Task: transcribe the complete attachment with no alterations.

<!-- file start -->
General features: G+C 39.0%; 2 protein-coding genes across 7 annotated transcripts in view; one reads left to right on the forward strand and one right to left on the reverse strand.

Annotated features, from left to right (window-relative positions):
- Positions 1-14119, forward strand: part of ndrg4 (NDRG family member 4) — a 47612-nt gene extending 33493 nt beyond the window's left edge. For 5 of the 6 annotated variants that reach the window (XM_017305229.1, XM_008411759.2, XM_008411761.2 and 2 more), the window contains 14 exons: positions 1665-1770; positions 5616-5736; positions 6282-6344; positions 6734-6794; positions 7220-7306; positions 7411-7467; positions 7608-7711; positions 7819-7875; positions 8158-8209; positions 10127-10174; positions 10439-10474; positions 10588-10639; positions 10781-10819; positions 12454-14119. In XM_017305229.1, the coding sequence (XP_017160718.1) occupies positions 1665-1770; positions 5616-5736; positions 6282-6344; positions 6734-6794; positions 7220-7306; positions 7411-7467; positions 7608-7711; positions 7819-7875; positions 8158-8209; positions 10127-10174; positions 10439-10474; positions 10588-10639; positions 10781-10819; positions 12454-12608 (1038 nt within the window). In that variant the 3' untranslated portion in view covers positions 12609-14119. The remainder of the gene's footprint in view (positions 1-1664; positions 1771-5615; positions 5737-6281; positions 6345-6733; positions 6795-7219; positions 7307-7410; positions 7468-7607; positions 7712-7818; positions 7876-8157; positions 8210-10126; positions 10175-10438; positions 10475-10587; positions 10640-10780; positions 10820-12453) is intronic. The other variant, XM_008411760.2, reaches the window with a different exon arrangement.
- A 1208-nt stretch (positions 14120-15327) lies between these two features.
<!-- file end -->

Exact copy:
General features: G+C 39.0%; 2 protein-coding genes across 7 annotated transcripts in view; one reads left to right on the forward strand and one right to left on the reverse strand.

Annotated features, from left to right (window-relative positions):
- Positions 1-14119, forward strand: part of ndrg4 (NDRG family member 4) — a 47612-nt gene extending 33493 nt beyond the window's left edge. For 5 of the 6 annotated variants that reach the window (XM_017305229.1, XM_008411759.2, XM_008411761.2 and 2 more), the window contains 14 exons: positions 1665-1770; positions 5616-5736; positions 6282-6344; positions 6734-6794; positions 7220-7306; positions 7411-7467; positions 7608-7711; positions 7819-7875; positions 8158-8209; positions 10127-10174; positions 10439-10474; positions 10588-10639; positions 10781-10819; positions 12454-14119. In XM_017305229.1, the coding sequence (XP_017160718.1) occupies positions 1665-1770; positions 5616-5736; positions 6282-6344; positions 6734-6794; positions 7220-7306; positions 7411-7467; positions 7608-7711; positions 7819-7875; positions 8158-8209; positions 10127-10174; positions 10439-10474; positions 10588-10639; positions 10781-10819; positions 12454-12608 (1038 nt within the window). In that variant the 3' untranslated portion in view covers positions 12609-14119. The remainder of the gene's footprint in view (positions 1-1664; positions 1771-5615; positions 5737-6281; positions 6345-6733; positions 6795-7219; positions 7307-7410; positions 7468-7607; positions 7712-7818; positions 7876-8157; positions 8210-10126; positions 10175-10438; positions 10475-10587; positions 10640-10780; positions 10820-12453) is intronic. The other variant, XM_008411760.2, reaches the window with a different exon arrangement.
- A 1208-nt stretch (positions 14120-15327) lies between these two features.